Sunday, September 25, 2016

Nancy Wright - Playdate!


2016 –  Vizztone
By Phillip Smith; Sep. 25, 2016

In 2013, San Francisco musician, Nancy Wright pulled down the West Coast Blues Hall of Fame’s Blues Saxophonist of the Year award.  She’s been touring with Tommy Castro for the past couple of years, and has just wrapped up her latest album, Playdate!.  For this project, she has enlisted a slew of top tier blues talent – Tommy Castro, Victor Wainwright, Elvin Bishop, and Joe Louis Walker to name a few.  Her band consists of producer/guitarist Christopher “Kid” Anderson, with Chris Burns on keys, bassist Joe Kyle Jr., drummer J. Hansen, Tom Poole on trumpet, and Faris Jarrah on trombone, and percussionist Martin Windstad.

Guest vocalist Wee Willie Walker gives a standout performance and Wright gets down on sax, as the gang breaks out the sweet funk on the Willie Harper classic, “Why You Wanna Do It”.  I fall hook, line and sinker for this track.  It’s absolutely fabulous.  I also have to crank up the volume when the soulful “Been Waiting That Long” kicks in.  Sung by Frank Bey, who toured with the Otis Redding Review in the sixties, this killer song was written by Wright’s friend and mentor, the late, great Lonnie Mack.  Kyle’s funky bassline grabs ahold and doesn’t let go on “Warranty”, a smooth bluesy track featuring the lovely and silky vocal talents of Terrie Odabi. 

Wright pulls in the carefree and classic Motown sound on original track, “Good Loving Daddy”.  It’s a terrific listen for sure.  Playdate! winds down and closes out with the with the slow and wonderfully bluesy “Soul Blue”, which features the spectacular guitar sounds of Chris Cain.  This album is a definite keeper.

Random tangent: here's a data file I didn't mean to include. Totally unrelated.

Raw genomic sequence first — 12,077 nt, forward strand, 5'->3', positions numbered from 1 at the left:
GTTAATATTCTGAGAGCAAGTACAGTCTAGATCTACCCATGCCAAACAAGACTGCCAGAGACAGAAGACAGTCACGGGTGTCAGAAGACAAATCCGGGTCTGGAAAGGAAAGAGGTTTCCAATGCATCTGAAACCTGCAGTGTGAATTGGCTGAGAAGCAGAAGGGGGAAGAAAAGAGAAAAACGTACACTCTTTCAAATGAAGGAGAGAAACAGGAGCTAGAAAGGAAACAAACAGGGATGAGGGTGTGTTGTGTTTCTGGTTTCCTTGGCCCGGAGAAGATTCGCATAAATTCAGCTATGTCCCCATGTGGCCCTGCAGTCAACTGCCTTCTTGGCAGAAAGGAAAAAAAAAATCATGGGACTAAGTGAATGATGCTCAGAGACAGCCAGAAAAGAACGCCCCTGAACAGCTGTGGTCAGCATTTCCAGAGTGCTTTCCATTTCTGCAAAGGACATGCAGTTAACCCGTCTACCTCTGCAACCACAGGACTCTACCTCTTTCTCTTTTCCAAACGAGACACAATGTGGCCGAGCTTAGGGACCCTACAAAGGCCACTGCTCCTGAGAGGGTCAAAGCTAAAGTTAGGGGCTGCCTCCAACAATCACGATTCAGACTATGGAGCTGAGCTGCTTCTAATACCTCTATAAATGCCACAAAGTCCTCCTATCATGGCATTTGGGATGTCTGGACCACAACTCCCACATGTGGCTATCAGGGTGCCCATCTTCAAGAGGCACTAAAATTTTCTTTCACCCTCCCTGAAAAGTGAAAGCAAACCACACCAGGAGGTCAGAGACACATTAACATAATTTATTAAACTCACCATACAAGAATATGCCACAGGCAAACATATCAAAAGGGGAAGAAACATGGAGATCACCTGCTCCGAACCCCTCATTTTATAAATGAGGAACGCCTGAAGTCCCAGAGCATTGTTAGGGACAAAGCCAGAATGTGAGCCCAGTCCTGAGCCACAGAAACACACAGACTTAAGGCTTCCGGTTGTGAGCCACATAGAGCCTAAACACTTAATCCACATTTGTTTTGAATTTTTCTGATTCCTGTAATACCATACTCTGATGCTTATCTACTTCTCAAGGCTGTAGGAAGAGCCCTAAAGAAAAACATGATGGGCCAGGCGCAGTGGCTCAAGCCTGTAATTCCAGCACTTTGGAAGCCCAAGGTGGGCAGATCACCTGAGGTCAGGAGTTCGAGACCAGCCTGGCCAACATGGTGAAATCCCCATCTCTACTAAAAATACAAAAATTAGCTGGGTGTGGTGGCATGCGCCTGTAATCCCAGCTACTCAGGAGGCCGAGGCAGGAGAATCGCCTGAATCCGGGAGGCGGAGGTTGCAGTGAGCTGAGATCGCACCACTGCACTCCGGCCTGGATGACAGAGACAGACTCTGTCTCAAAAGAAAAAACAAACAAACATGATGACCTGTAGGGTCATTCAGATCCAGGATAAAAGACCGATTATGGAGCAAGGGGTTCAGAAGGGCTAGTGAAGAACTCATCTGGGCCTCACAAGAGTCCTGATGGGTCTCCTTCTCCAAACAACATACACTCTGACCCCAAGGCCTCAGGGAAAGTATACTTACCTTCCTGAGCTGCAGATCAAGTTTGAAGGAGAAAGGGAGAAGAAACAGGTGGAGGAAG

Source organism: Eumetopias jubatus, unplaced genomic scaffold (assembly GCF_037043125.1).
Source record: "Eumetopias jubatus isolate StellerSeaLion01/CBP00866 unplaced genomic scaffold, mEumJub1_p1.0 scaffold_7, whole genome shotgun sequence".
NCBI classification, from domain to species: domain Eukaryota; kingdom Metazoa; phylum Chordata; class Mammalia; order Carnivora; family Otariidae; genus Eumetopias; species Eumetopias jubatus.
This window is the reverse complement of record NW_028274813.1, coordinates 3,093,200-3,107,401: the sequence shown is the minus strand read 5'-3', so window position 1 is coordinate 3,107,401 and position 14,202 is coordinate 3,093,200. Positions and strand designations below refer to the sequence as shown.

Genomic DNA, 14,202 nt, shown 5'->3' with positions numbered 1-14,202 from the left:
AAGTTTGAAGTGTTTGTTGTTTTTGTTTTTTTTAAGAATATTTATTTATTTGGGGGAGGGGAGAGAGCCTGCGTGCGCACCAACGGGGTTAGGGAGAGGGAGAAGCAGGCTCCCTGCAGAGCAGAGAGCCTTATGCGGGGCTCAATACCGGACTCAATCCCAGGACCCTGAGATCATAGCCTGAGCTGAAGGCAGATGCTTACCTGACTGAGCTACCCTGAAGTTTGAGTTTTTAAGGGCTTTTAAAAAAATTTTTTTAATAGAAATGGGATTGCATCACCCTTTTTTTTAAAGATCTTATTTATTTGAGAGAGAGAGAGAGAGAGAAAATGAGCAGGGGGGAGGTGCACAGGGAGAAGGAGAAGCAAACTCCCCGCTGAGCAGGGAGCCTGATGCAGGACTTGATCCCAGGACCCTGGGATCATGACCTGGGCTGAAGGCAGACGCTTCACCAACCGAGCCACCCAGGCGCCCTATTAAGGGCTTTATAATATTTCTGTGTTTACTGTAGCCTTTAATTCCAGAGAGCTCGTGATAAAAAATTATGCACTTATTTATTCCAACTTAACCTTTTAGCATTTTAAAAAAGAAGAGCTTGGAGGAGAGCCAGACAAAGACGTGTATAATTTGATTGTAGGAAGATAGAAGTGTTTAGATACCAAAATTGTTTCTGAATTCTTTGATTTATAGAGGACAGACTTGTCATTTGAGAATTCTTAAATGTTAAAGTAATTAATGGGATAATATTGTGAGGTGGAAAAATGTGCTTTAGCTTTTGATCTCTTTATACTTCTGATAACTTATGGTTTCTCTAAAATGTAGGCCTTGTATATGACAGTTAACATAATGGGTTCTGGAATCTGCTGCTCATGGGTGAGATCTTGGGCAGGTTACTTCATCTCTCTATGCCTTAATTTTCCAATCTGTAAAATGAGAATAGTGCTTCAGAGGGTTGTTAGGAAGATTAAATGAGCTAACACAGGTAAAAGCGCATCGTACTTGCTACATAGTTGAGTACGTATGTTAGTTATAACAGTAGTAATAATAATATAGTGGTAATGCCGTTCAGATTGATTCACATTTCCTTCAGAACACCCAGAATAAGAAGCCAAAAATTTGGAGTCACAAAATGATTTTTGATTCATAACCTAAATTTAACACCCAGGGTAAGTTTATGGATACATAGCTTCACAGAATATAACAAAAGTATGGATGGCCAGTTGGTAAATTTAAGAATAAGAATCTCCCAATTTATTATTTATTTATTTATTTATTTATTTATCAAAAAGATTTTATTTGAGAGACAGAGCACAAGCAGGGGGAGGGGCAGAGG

Saturday, September 17, 2016

Lex Grey and the Urban Pioneers - Heal My Soul


2016 –  Lex Grey Music
By Phillip Smith; Sep. 17, 2016

“Heal My Soul”, the sixth album from the New York ensemble Lex Grey and the Urban Pioneers, has quite a kick to it.   Grey’s delivery is a force to be reckoned with, as she belts out powerful vocal performances in this ten song collection of original blues and straight-up rock and roll tunes.

Brian Dewan joins in with his homemade ‘Dewanatron’ which rolls the red carpet out for the album opener “Factory”.  Grey gets downright sultry on this bluesy track as Walter Tates Jr. dishes out some tasty sax licks.  When I hear “Quiet Place”, I’m taken back to the mid-Eighties when bands like the Pretenders ruled my turn-table. “Ghost” has some of those same qualities as well.  This cool rock and roll dirge hosts a most interesting and ominous tone, thanks to Vic Mix on guitar. 

Bringing the album to a close, is title track, “Heal My Soul”, which begins its journey with a slower pace, and ascends into a wonderful New York groove.  The song culminates by releasing oodles of emotion into a swirling soulful jam.










Mark Harrison - Turpentine


2016 –  Mark Harrison
By Phillip Smith; Sep. 17, 2016

UK musician Mark Harrison is one hell of a story-teller and songwriter.  He delivers his roots-rich music acoustically using National and twelve string guitars. His latest album, Turpentine, is a delightful listen to say the least.  Playing alongside Harrison on this thirteen track album of all original material is Charles Benfield on double bass, Ed Hopwood on drums, percussion and harmonica, and Paul Tkachenko on mandolin, piano, organ, and accordion.

Make the best with what you have, is the message shared in “Black Dog Moan”. The light and carefree melody captures my full attention.  I can totally relate to the frustration Harrison sings about in “Hardware Store”, as he sings ‘”All those things they sell down in that hardware store.  I don’t know what they do and I don’t know what they’re for”.  The fabulous instrumental, “Dog Rib” is a haunting bluesy treat with a tribal beat.  This is acoustic blue at its best.  Tkachenko straps on the accordion and sprinkles some New Orleans-style Cajun seasoning into “Dirty Business”, a song about greed and thievery.